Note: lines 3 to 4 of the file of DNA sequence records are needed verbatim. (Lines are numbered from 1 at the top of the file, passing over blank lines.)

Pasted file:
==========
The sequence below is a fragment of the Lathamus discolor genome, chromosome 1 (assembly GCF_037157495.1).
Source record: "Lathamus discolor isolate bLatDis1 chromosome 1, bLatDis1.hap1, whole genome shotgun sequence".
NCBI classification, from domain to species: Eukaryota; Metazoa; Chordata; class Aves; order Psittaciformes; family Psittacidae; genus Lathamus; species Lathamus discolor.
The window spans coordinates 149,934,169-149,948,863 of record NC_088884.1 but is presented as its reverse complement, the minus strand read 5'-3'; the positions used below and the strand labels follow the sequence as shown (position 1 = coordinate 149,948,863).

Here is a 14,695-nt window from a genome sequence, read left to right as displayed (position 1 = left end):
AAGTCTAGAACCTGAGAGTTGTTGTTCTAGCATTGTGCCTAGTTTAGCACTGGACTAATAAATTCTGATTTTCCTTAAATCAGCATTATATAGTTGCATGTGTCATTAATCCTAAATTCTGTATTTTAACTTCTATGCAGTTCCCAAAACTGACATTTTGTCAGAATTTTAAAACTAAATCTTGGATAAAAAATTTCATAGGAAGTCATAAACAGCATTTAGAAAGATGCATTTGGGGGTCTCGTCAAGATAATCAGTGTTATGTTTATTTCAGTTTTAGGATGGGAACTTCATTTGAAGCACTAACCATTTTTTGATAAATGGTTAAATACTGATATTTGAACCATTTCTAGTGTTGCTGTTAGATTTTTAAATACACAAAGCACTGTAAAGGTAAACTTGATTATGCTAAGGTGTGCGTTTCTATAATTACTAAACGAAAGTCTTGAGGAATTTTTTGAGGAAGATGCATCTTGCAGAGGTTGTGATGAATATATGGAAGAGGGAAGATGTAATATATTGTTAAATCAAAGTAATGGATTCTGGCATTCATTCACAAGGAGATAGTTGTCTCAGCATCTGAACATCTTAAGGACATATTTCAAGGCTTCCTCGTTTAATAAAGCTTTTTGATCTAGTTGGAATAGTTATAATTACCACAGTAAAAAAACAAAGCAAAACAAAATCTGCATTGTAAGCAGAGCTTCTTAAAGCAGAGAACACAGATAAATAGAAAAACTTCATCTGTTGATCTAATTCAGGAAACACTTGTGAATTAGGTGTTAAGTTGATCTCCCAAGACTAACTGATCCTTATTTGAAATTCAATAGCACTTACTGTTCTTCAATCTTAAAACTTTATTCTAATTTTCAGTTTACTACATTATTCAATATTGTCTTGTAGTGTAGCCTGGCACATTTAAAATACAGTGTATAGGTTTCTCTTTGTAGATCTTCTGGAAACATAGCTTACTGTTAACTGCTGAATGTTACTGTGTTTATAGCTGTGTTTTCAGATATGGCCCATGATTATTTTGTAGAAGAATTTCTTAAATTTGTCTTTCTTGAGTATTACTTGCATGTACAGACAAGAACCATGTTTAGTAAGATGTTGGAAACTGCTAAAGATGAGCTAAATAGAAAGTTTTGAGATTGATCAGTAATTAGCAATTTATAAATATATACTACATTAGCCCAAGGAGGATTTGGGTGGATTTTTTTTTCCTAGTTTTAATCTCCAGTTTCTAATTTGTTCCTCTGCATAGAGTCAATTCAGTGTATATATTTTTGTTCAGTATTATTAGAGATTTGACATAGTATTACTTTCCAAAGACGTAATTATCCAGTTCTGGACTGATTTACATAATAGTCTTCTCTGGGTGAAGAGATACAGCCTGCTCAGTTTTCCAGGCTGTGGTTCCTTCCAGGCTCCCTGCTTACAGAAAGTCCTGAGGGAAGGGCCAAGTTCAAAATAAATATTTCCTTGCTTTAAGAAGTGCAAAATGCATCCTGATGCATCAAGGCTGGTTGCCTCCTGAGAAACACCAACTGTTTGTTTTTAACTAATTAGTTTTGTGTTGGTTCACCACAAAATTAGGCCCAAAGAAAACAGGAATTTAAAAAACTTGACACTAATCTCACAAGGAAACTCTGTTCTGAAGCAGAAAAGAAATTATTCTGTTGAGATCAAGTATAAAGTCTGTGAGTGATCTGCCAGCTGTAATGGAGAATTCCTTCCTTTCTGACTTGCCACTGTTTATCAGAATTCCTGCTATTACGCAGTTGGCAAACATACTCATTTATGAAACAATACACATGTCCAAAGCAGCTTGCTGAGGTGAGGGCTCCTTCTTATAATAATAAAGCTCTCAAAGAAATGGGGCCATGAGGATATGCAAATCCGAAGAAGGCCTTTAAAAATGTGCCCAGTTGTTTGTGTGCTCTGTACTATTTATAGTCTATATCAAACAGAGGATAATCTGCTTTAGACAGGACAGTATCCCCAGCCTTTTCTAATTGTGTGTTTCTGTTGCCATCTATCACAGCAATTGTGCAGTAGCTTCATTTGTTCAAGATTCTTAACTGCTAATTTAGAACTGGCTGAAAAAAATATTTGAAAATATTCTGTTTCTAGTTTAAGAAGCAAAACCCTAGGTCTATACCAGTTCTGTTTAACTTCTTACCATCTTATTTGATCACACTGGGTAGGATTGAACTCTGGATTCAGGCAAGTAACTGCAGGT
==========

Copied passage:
NCBI classification, from domain to species: Eukaryota; Metazoa; Chordata; class Aves; order Psittaciformes; family Psittacidae; genus Lathamus; species Lathamus discolor.
The window spans coordinates 149,934,169-149,948,863 of record NC_088884.1 but is presented as its reverse complement, the minus strand read 5'-3'; the positions used below and the strand labels follow the sequence as shown (position 1 = coordinate 149,948,863).